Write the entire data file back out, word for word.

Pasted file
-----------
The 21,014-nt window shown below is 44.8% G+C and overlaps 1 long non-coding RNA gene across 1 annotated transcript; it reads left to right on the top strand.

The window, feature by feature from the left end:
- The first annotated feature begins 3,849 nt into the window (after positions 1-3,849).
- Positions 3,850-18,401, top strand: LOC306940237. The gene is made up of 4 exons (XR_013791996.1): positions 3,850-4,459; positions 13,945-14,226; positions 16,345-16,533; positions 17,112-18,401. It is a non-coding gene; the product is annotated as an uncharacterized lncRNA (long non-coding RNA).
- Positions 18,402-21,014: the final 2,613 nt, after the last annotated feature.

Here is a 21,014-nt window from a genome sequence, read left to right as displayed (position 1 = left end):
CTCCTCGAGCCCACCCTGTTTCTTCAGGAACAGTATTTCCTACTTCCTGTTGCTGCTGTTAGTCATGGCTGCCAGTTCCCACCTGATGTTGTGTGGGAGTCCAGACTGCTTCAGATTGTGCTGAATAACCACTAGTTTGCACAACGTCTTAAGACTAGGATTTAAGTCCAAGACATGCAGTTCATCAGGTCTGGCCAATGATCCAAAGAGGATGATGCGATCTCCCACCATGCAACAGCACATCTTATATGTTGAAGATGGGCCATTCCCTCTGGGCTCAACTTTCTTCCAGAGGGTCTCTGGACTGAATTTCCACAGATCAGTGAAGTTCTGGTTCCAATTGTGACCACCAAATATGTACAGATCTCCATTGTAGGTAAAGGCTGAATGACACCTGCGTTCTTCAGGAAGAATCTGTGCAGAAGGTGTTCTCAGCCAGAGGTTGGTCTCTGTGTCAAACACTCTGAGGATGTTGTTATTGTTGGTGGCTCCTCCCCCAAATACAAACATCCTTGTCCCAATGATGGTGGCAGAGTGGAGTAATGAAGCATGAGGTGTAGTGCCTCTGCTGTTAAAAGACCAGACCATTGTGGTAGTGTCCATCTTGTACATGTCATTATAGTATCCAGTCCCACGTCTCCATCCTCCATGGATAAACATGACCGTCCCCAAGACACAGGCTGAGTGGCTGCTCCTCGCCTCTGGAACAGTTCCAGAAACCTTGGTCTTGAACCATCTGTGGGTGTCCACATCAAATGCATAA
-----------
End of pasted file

The 21,014-nt window shown below is 44.8% G+C and overlaps 1 long non-coding RNA gene across 1 annotated transcript; it reads left to right on the top strand.

The window, feature by feature from the left end:
- The first annotated feature begins 3,849 nt into the window (after positions 1-3,849).
- Positions 3,850-18,401, top strand: LOC306940237. The gene is made up of 4 exons (XR_013791996.1): positions 3,850-4,459; positions 13,945-14,226; positions 16,345-16,533; positions 17,112-18,401. It is a non-coding gene; the product is annotated as an uncharacterized lncRNA (long non-coding RNA).
- Positions 18,402-21,014: the final 2,613 nt, after the last annotated feature.

Here is a 21,014-nt window from a genome sequence, read left to right as displayed (position 1 = left end):
CTCCTCGAGCCCACCCTGTTTCTTCAGGAACAGTATTTCCTACTTCCTGTTGCTGCTGTTAGTCATGGCTGCCAGTTCCCACCTGATGTTGTGTGGGAGTCCAGACTGCTTCAGATTGTGCTGAATAACCACTAGTTTGCACAACGTCTTAAGACTAGGATTTAAGTCCAAGACATGCAGTTCATCAGGTCTGGCCAATGATCCAAAGAGGATGATGCGATCTCCCACCATGCAACAGCACATCTTATATGTTGAAGATGGGCCATTCCCTCTGGGCTCAACTTTCTTCCAGAGGGTCTCTGGACTGAATTTCCACAGATCAGTGAAGTTCTGGTTCCAATTGTGACCACCAAATATGTACAGATCTCCATTGTAGGTAAAGGCTGAATGACACCTGCGTTCTTCAGGAAGAATCTGTGCAGAAGGTGTTCTCAGCCAGAGGTTGGTCTCTGTGTCAAACACTCTGAGGATGTTGTTATTGTTGGTGGCTCCTCCCCCAAATACAAACATCCTTGTCCCAATGATGGTGGCAGAGTGGAGTAATGAAGCATGAGGTGTAGTGCCTCTGCTGTTAAAAGACCAGACCATTGTGGTAGTGTCCATCTTGTACATGTCATTATAGTATCCAGTCCCACGTCTCCATCCTCCATGGATAAACATGACCGTCCCCAAGACACAGGCTGAGTGGCTGCTCCTCGCCTCTGGAACAGTTCCAGAAACCTTGGTCTTGAACCATCTGTGGGTGTCCACATCAAATGCATAA